3. Learner (S)
  4. Positivity (R)
  5. Maximizer (I)

Thus, I have 2 Strategic Thinking strengths, 2 Relationship-Building Strengths, and 1 Influencing strength.

Strengths and SPIRE

Allow me to share how my strengths connect to the five SPIRE elements and contribute to my overall well-being and happiness.

  • Spiritual Well-being

Spiritual well-being means that we have a sense of purpose to which we commit.

Last time, I discussed how strengths contribute to our spiritual well-being by helping us live our purpose.   In fact, using our strengths helps us to achieve meaningful goals that allow us to exemplify our purpose.  My meaningful goal is to spread greater happiness and fulfillment to leaders in the performing arts. In working towards this goal, I am using all five of my Clifton Strengths. And doing so allows me to live my purpose

“to expertly, passionately, and generously inspire and empower joy and flow so that together, we spread creativity and happiness throughout the world.”

Using my strengths to work toward my purpose is inherently fulfilling and feels deeply satisfying!

  • Physical Well-being

Physical well-being means that we commit to our mental and physical health by exercising, eating nutritious foods, getting enough rest, and having physical touch, like five hugs a day! If you are athletically inclined, you undoubtedly use these strengths to keep you physically and mentally strong.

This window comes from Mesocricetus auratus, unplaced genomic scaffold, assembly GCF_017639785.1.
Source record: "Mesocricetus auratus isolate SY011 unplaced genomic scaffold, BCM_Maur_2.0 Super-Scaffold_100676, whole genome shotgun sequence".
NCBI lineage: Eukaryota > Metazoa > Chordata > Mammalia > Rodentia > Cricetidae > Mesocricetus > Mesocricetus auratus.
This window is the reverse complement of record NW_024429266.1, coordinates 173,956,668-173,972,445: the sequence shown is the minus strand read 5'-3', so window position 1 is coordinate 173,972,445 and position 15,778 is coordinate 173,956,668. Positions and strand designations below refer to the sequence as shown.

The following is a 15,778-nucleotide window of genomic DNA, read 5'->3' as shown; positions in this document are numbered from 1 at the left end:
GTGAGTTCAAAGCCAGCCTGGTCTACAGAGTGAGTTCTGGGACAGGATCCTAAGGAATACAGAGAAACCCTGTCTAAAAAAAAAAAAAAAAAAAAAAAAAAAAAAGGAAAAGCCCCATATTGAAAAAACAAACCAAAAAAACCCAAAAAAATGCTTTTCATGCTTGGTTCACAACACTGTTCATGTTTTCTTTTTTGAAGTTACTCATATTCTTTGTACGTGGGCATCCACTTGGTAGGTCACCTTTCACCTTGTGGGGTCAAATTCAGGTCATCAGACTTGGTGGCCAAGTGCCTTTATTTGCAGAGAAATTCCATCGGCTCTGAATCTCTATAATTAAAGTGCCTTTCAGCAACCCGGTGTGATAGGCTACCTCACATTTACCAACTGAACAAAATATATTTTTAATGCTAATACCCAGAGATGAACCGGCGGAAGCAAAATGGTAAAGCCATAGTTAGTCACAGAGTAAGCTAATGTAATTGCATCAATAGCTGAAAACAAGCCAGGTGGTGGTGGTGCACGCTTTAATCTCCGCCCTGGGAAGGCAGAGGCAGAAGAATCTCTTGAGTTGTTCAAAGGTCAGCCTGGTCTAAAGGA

While I am not a natural athlete, I love to exercise, and it has been a part of my weekly health routine for many years.  Moreover, these days, my physical well-being is very much on my mind.  I am recovering from knee surgery and have a rigorous daily exercise routine.  Some days, these exercises are the last thing I want to do! However, I use my maximizer strengths to motivate me to go from “good to great”.   My positivity strength also gives me optimism that I will improve. In fact, I see the results as I grow stronger and healthier each week. Eventually, I hope to engage in activities that I had to give up because of my knee issues.  The bonus is that I feel great after doing my exercises!